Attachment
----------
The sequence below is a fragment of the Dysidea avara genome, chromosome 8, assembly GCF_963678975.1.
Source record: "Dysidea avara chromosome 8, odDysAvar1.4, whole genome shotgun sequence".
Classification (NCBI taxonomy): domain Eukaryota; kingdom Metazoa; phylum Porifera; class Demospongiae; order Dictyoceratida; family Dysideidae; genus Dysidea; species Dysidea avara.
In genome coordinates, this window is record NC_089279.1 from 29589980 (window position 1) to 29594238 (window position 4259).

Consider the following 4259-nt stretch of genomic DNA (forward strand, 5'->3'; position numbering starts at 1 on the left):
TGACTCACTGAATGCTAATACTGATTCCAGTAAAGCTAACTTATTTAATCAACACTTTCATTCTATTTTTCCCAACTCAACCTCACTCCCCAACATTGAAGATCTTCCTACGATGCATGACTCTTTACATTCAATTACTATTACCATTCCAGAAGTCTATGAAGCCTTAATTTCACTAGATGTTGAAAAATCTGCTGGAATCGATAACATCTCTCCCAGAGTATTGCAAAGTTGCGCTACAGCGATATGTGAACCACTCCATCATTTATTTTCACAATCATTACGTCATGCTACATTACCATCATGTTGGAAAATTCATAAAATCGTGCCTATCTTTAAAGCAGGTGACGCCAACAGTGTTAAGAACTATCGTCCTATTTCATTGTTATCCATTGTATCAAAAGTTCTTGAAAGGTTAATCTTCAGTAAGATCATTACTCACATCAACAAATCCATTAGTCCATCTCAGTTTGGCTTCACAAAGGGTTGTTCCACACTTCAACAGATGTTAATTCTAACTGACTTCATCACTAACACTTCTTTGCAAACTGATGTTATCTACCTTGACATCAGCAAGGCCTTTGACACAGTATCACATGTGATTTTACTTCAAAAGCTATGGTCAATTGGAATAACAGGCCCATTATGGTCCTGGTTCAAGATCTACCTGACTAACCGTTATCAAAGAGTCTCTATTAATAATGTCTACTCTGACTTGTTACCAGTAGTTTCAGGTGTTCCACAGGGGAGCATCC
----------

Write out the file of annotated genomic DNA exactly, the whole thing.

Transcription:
The sequence below is a fragment of the Dysidea avara genome, chromosome 8, assembly GCF_963678975.1.
Source record: "Dysidea avara chromosome 8, odDysAvar1.4, whole genome shotgun sequence".
Classification (NCBI taxonomy): domain Eukaryota; kingdom Metazoa; phylum Porifera; class Demospongiae; order Dictyoceratida; family Dysideidae; genus Dysidea; species Dysidea avara.
In genome coordinates, this window is record NC_089279.1 from 29589980 (window position 1) to 29594238 (window position 4259).

Consider the following 4259-nt stretch of genomic DNA (forward strand, 5'->3'; position numbering starts at 1 on the left):
TGACTCACTGAATGCTAATACTGATTCCAGTAAAGCTAACTTATTTAATCAACACTTTCATTCTATTTTTCCCAACTCAACCTCACTCCCCAACATTGAAGATCTTCCTACGATGCATGACTCTTTACATTCAATTACTATTACCATTCCAGAAGTCTATGAAGCCTTAATTTCACTAGATGTTGAAAAATCTGCTGGAATCGATAACATCTCTCCCAGAGTATTGCAAAGTTGCGCTACAGCGATATGTGAACCACTCCATCATTTATTTTCACAATCATTACGTCATGCTACATTACCATCATGTTGGAAAATTCATAAAATCGTGCCTATCTTTAAAGCAGGTGACGCCAACAGTGTTAAGAACTATCGTCCTATTTCATTGTTATCCATTGTATCAAAAGTTCTTGAAAGGTTAATCTTCAGTAAGATCATTACTCACATCAACAAATCCATTAGTCCATCTCAGTTTGGCTTCACAAAGGGTTGTTCCACACTTCAACAGATGTTAATTCTAACTGACTTCATCACTAACACTTCTTTGCAAACTGATGTTATCTACCTTGACATCAGCAAGGCCTTTGACACAGTATCACATGTGATTTTACTTCAAAAGCTATGGTCAATTGGAATAACAGGCCCATTATGGTCCTGGTTCAAGATCTACCTGACTAACCGTTATCAAAGAGTCTCTATTAATAATGTCTACTCTGACTTGTTACCAGTAGTTTCAGGTGTTCCACAGGGGAGCATCC